# What is the difference between the Taylor and Maclaurin series?

What is the difference between the Taylor and the Maclaurin series? Is the series representing sine the same both ways? Can someone describe an example for both?

• The main difference is that outside of calculus courses nobody uses the term "Maclaurin series". Or at least nobody who works in mathematics uses that term, in my experience. It's just called the power series or Taylor series at $0$. – KCd Jan 31 '17 at 5:13
• Wouldn't it be easier to google such questions before asking them here? Wikipedia article will give an answer in a couple of seconds – Yuriy S Jan 31 '17 at 9:59
• @Yuriy S Yeah, sorry. I spent a fair amount of time googling it, but my mathematics education is below university level so far, and many explanations left me confused, this is much clearer to me, thank you. – smaude Jan 31 '17 at 15:14

## 3 Answers

A Taylor series centered at $x=x_0$ is given as follows:

$$f(x)=\sum_{n=0}^\infty\frac{f^{(n)}(x_0)}{n!}(x-x_0)^n$$

while a Maclaurin series is the special case of being centered at $x=0$:

$$f(x)=\sum_{n=0}^\infty\frac{f^{(n)}(0)}{n!}x^n$$

You may find this very similar to a power series, which is of the form

$$f(x)=\sum_{n=0}^\infty a_n(x-x_0)^n$$

Particularly where $a_n=\frac{f^{(n)}(x_0)}{n!}$. If a function is equal to it's Taylor series locally, it is said to be an analytic function, and it has a lot of interesting properties. However, not all functions are equal to their Taylor series, if a Taylor series exists.

One may note that most of the most famous Taylor series are a Maclaurin series, probably since they look nicer. For example,

$$\sin(x)=\sum_{n=0}^\infty\frac{(-1)^nx^{2n+1}}{(2n+1)!}$$

or,

$$\sin(x)=\sum_{n=0}^\infty\frac{(-1)^n(x-2\pi)^{2n+1}}{(2n+1)!}$$

Which is trivially due to the fact that $\sin$ is a periodic function. So, if you had to choose, you'd probably choose the first representation. Just a convention.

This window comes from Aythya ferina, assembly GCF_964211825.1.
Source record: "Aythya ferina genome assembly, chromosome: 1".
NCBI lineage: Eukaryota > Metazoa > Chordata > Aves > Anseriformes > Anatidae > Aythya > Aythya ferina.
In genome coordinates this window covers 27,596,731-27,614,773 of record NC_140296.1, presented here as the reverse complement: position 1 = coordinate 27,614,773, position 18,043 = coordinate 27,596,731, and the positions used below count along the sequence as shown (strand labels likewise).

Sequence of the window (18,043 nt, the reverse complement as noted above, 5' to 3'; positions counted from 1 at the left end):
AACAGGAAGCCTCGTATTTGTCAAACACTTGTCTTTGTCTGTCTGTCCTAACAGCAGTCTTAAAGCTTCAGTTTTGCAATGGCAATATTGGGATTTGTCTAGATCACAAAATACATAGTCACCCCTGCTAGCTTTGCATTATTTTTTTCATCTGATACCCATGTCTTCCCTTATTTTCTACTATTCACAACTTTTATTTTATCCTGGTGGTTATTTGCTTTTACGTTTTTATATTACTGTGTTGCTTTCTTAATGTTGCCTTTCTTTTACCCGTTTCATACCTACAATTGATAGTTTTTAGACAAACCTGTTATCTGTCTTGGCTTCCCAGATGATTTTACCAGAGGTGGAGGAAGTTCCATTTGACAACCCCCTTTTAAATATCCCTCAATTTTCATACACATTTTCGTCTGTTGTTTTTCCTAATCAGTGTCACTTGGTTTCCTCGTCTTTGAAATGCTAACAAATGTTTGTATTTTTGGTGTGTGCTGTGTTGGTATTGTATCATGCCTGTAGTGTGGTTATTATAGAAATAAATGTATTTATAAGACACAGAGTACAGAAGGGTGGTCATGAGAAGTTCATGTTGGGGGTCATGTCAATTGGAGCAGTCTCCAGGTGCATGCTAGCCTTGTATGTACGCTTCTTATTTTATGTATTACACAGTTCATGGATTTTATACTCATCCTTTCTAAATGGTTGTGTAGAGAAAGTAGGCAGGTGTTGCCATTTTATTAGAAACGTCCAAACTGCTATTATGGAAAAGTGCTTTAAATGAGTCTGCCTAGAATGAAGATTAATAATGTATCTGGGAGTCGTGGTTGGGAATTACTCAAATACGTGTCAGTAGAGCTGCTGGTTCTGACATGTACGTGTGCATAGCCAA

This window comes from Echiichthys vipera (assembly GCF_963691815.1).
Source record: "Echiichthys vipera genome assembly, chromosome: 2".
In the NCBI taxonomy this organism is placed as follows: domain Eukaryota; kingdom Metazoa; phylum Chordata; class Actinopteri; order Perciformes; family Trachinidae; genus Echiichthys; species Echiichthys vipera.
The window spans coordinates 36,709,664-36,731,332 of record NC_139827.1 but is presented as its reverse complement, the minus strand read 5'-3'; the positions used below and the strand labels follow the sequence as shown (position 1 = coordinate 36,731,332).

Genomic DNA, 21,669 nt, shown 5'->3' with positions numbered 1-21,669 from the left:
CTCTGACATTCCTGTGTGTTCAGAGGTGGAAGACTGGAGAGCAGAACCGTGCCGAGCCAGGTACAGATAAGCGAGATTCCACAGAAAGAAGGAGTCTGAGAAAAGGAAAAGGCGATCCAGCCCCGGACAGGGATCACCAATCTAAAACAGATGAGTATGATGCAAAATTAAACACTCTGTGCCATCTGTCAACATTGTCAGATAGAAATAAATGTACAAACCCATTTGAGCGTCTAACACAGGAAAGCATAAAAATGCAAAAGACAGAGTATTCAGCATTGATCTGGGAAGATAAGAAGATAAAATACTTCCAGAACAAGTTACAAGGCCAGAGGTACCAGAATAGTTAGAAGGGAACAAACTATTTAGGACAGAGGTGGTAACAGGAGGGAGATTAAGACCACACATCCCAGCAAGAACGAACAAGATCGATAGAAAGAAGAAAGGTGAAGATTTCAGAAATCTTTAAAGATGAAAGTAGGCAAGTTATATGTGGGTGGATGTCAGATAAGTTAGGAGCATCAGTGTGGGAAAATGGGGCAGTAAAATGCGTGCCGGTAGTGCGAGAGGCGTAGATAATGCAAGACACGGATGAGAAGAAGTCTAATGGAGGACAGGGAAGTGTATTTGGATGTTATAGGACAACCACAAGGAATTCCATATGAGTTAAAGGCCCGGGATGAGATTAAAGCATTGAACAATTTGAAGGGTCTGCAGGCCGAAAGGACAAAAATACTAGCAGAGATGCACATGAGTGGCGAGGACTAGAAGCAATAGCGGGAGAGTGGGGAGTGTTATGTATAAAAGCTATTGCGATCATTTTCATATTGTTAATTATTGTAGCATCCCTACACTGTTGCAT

The geometric series is a rather beautifully known Maclaurin series, which one may derive algebraically without taking derivatives:

$$\frac1{1-x}=\sum_{n=0}^\infty x^n=1+x+x^2+x^3+\dots$$

However, it gets a little bit more involved when you try to take the Taylor series at a different point.

A MacLaurin series is a special occurrence of the Taylor Series where the series is constructed around x=0.

MacLaurin series are generally used if able to.

For example, you can estimate $f(x)=\sin{x}$ with a Maclaurin series.

However, you can't estimate $f(x) = \frac{1}{x}$ with a Maclaurin series because $f(x)$ is undefined when $x=0$, so most people choose to center it around $x=1$. Usage is all about preference.

• Thanks! Do you need to make any modifications to a series not centered at zero, though? I mean, is it equally valid to center a series anywhere? – smaude Jan 31 '17 at 0:51
• @smaude That is called "Taylor series centered at some other point". :-) – Simply Beautiful Art Jan 31 '17 at 0:55
• Oh, haha, so is that true then? – smaude Jan 31 '17 at 0:57
• @smaude provided the function is analytic at the desired point, yes. But be aware of possibly different regions of convergence of expansions around different points. – Ruslan Jan 31 '17 at 7:36

The Taylor series is a series of functions of the form:

$$f(x)=\sum_{n=0}^{\infty}a_{n}(x-a)^n,$$ where $a_n=\frac{f^{(n)}(a)}{n!}.$ This series is called the Taylor series of $f (x)$ around the point $x = a.$ In the particular case of $a = 0$ the series is called the Maclaurin series.